Update, 8:44 a.m. PDT: Added comments from U.S. copyright owners.
Both copyright holders and some Pirate Bay supporters see opportunities to promote their causes as a result of the verdict handed down Friday in the Pirate Bay file-sharing case.
The large penalty--$3.6 million in damages to be paid to the copyright holders--will likely discourage illegal file sharers, according to those in the music business. In addition, each of the four defendants, Peter Sunde, Fredrik Neij, Gottfrid Svartholm Warg and Carl Lundstrom, were sentenced to a year in jail.
Reaction in the United States from those in the music and movie industries was tempered by the fact that the legal process has a long way to go. Still, Rick Carnes, president of the Songwriters' Guild of America, said he and everybody else "put out of business by cyber-looting" was smiling after the verdict.
"I would like to tell the Pirate Bay the same thing everybody has told us for the past 10 years," Carnes said. "They should go out and find a new business model, one that doesn't involve profiting from stolen property...What everybody who steals music should realize is that e-looting is not a victimless crime. Everyone who does it is hurting themselves. They are killing the music.
"They are turning the Internet into a cyber Somalia," Carnes continued, "and that doesn't do any good for anybody."
Mitch Bainwol, CEO of the Recording Industry Association of America (RIAA), said the Swedish court's decision should serve as a reminder to those who illegally share files. "Piracy can sound romantic and glamorous, but as this decision reminds the world--digital theft is illegal, damaging and for those convicted, consequential," Bainwol said.
The Motion Picture Association of America, the lobbying group for the film industry, called the decision a victory for copyright owners.
"We welcome the court's decision today because The Pirate Bay is a source of immense damage to the creative industries in Sweden and internationally," the MPAA said in a statement. "This is an important decision for rights-holders, underlining their right to have their creative works protected against illegal exploitation."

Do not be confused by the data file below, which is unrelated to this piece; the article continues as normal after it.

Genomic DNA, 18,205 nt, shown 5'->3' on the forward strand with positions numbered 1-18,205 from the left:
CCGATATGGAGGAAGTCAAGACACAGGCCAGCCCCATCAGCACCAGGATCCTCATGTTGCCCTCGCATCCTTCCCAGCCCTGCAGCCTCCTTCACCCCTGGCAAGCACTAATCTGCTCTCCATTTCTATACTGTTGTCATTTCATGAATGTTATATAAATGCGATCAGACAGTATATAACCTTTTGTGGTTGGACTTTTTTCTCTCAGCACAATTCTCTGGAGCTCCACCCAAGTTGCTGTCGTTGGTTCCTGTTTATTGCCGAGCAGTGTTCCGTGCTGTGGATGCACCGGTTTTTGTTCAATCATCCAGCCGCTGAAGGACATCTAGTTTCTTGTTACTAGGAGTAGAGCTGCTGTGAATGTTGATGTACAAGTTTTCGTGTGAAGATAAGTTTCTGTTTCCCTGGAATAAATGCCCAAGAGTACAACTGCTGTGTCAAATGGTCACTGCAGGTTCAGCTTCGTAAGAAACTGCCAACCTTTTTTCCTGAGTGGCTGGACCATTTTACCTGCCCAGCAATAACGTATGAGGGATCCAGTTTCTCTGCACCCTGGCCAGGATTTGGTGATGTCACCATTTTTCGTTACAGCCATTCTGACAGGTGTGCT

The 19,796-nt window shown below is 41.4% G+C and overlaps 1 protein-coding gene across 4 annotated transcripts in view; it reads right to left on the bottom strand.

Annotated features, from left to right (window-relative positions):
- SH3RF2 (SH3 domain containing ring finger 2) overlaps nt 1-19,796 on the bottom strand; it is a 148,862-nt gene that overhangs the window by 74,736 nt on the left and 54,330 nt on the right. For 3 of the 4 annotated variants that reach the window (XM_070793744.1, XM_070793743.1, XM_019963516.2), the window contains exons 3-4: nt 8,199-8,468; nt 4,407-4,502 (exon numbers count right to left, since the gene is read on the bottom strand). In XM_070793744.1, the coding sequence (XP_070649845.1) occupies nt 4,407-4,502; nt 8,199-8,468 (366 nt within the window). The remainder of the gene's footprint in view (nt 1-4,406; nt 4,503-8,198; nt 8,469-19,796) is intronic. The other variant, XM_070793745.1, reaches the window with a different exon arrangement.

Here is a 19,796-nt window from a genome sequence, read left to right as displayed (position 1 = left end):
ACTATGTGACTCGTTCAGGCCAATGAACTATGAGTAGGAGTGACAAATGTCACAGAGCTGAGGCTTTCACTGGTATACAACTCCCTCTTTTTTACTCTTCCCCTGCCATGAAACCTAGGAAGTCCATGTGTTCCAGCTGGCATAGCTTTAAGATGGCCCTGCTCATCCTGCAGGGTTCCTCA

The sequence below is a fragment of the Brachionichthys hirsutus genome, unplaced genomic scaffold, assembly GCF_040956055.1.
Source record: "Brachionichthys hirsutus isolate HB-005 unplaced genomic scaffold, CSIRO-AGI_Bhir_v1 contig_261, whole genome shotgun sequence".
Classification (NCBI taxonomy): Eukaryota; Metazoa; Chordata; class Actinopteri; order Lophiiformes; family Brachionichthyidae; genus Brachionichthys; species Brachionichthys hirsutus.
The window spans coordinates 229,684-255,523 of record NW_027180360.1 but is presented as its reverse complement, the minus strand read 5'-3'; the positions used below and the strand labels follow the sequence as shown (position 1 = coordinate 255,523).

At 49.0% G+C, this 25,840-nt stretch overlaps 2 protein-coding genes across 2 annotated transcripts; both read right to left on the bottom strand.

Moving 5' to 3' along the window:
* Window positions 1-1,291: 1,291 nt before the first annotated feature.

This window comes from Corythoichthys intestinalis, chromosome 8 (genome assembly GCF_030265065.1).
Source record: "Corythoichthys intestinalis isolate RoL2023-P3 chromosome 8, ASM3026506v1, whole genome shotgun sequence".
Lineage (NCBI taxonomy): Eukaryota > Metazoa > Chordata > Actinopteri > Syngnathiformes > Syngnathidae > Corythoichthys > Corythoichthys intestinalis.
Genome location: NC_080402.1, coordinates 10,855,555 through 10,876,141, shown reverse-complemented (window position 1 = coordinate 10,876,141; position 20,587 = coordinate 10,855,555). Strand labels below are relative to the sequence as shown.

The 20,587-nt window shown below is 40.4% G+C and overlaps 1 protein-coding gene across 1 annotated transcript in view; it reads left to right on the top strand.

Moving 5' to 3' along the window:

The International Federation of the Phonographic Industry expressed hope for new music downloading services to replace Pirate Bay.
"This is a very interesting signal to the entrepreneurs who are about to launch better services that are legal so the consumers can get even better alternative," Ludvig Werner, chairman of IPFI Sweden, told Swedish Public Radio SR.
The Pirate Party political group--which has been supporting Pirate Bay and thus has gained popularity among the large number of file sharers in Sweden--also sees the verdict as an opportunity. The verdict is the "ticket to get elected to European parliament" in June, the Pirate Party said in a press release.
An estimated one in 10 people in the Nordic country engaged in file sharing last year.
The Antipiracy Agency, an organization based in Sweden that's supported by a consortium of film and game organizations to fight Internet piracy, welcomed the verdict and wants the authorities to finally act on the Pirate Bay site, which for the moment is still up and running.
"Now it is an urgent matter for the authorities to act on Pirate Bay's illegal activities," Henrik Pontén, a lawyer at the Antipiracy Agency, said in a press statement after the verdict. "Today's verdict clarifies the legal position."
CNET writer Greg Sandoval contributed to this report